The PEOPLE of the State of California, Plaintiff and Respondent, v. Luther POINDEXTER, Defendant and Appellant.*
The appellant was indicated for the murder of Douglas Callies and for furnishing narcotics to a minor in violation of Health & Safety Code Section 11714. The indictment was subsequently amended to include three prior felony convictions which the appellant admitted. The jury returned verdicts of guilty and found the murder to be second degree. Appellant was sentenced to San Quentin, the sentences to run consecutively. He appeals from the orders denying his motions for a new trial and the judgment asserting the insufficiency of the evidence; that he was convicted on the uncorroborated evidence of an accomplice, and that the trial court erred in its instructions to the jury.
The only accusatory evidence was in the testimony of Stanley Hoffman, to the following effect: In September, 1956, Stanley Hoffman was twenty years old. In June, 1956, he had been dishonorably discharged from the Marine Corps as a result of narcotic activity. He had been using narcotics since 1954, and only took it by injection. He had known the appellant for several months, had purchased narcotics from the appellant a few times and had been in the appellant's room in the Fillmore Hotel where he had used the appellant's ‘outfit’ [needle, syringe and spoon] to give himself an injection of heroin. Douglas Callies, the deceased and Hoffman had been friends for four or five years. They ‘used to run around with each other’ and had purchased narcotics together. In September, 1956, Douglas Callies was in the Merchant Marine; he was due to leave on a ship for Houston, Texas.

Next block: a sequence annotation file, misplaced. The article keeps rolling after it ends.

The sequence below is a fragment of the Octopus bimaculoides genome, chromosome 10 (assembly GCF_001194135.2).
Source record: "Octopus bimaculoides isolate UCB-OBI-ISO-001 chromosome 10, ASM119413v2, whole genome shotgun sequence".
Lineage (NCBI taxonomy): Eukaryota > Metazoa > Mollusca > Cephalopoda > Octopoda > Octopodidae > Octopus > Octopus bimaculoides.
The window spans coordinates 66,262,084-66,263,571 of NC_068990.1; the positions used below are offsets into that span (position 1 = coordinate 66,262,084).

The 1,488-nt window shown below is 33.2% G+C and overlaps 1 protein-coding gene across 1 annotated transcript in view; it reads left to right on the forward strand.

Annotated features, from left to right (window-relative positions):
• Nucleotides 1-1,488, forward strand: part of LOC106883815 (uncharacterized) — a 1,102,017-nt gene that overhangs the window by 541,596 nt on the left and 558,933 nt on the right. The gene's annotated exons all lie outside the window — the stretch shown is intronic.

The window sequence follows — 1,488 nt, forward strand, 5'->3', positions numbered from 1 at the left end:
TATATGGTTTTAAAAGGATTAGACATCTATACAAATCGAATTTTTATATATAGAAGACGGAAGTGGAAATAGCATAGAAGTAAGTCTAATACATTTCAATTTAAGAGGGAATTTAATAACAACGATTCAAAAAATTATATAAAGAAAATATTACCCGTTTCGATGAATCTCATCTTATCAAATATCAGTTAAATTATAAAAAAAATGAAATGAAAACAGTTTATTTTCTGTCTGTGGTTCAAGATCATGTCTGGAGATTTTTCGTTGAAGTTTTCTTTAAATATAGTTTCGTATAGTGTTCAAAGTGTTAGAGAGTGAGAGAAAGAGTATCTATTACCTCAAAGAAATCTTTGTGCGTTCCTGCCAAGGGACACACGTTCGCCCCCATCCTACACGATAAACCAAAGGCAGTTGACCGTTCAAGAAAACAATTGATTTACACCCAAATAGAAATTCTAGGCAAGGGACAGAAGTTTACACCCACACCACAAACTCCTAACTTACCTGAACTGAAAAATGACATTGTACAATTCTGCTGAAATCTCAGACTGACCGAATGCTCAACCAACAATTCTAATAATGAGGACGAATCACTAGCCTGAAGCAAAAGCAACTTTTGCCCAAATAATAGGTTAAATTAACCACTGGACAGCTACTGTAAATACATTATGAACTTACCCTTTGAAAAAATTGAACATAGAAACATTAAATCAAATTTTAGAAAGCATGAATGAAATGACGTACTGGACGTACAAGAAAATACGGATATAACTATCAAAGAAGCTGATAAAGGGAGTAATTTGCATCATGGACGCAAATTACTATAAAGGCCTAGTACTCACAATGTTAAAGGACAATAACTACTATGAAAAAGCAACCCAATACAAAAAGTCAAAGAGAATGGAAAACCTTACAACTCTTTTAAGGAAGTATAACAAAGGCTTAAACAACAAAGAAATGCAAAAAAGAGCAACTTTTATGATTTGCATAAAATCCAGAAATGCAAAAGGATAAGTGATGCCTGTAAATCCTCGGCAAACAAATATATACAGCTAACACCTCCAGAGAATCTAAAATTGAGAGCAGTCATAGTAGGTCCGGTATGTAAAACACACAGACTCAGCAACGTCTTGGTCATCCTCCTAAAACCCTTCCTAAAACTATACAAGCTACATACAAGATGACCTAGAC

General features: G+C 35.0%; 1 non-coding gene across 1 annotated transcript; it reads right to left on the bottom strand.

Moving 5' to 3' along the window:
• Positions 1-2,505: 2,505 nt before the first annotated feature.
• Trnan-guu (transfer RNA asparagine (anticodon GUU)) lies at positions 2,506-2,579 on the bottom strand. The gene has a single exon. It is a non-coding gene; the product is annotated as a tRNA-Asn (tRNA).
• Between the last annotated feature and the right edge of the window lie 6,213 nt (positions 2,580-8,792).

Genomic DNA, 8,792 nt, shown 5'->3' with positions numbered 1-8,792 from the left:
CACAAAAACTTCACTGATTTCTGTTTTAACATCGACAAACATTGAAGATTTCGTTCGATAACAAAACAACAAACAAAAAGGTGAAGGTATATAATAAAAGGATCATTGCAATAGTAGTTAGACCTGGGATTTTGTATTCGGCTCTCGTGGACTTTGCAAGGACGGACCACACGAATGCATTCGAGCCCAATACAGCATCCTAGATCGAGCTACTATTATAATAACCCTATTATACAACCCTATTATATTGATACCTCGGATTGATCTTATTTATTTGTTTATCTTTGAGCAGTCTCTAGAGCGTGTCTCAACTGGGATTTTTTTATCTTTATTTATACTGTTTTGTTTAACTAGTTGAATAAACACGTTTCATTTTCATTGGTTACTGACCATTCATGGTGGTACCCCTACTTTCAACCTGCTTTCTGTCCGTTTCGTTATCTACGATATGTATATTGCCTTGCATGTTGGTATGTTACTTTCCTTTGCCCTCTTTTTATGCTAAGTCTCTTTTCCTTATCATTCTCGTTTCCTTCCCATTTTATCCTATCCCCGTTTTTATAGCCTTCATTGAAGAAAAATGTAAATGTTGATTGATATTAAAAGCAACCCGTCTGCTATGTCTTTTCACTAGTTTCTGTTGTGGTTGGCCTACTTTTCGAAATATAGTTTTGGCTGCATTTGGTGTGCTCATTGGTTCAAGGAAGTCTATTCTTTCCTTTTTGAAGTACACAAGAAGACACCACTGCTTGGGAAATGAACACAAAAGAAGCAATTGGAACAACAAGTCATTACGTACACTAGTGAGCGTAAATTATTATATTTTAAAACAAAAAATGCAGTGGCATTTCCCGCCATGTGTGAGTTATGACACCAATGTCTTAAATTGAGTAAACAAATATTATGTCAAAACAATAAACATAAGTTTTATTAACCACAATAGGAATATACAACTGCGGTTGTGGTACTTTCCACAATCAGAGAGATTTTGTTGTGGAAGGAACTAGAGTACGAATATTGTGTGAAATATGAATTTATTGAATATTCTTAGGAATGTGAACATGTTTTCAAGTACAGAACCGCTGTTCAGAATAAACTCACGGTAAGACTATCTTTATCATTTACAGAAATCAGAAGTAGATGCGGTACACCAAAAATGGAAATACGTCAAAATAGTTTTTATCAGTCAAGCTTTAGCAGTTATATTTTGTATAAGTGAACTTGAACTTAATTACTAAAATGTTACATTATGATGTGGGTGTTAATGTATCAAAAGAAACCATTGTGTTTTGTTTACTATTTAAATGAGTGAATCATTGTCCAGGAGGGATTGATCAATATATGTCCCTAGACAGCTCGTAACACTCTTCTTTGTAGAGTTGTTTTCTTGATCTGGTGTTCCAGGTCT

On the evening of September 27, 1956, Stanley Hoffman had made plans to go to the show with two girls, Cloreen Adams and Sherry Small, age 19 and 18. At 5:30 p.m., just as he was leaving his home on Lee Avenue to pick up the girls, Callies telephoned to ask Hoffman if he could go out with one of the girls. Hoffman agreed and then left in his father's 1956 Chevrolet and picked up Callies at his home on nearby Victoria Street. Callies asked to be driven to Brighton Street to see a friend. The friend was not at home and Callies asked to be taken to Fillmore Street as he had been out on the ship for a long time and wanted to get some heroin. Callies had two $50 dollar bills in his wallet. Hoffman drove down Fillmore Street and saw the appellant near Golden Gate Avenue. He stopped the car and the appellant got into the back seat. The following conversation took place between Hoffman and the appellant:
‘A. Well, I asked him if he knew Doug and he said he had seen him before, he thought. He said, ‘I think I have seen him before.’
‘And I said, ‘He just came back from his ship, cruise on the ship, and he wants to buy some heroin and he's down here looking for somebody to get some heroin from,’ I says, ‘So, can you get him any?’
‘And he says, ‘Yeah, I think so.’ And, he said, ‘I'll try. If he wants some heroin, I'll get him some.’
‘Q. I see. All right, then, what happened? A. Well, then we drove around the corner and we parked and Doug gave him $50 and he left the car.
‘Q. Doug gave $50 to Luther Poindexter, is that correct? A. No, he gave it to me, first, to change. He wanted me to change it. Poindexter and myself walked down. I tried to change it, but I couldn't change the $50.
‘He said, ‘Just give me the $50. Don't worry about it. Go back to the car and I'll meet you there.’'
A few minutes later, the appellant returned with $15, which he gave to Callies and told Hoffman to drive to the parking lot in back of the Safeway Store on Turk Street. This they did, and Hoffman and Callies waited in the automobile. The appellant returned in about ten to fifteen minutes and said, ‘Let's go to a gas station. Everything is all right. Let's go to a gas station.’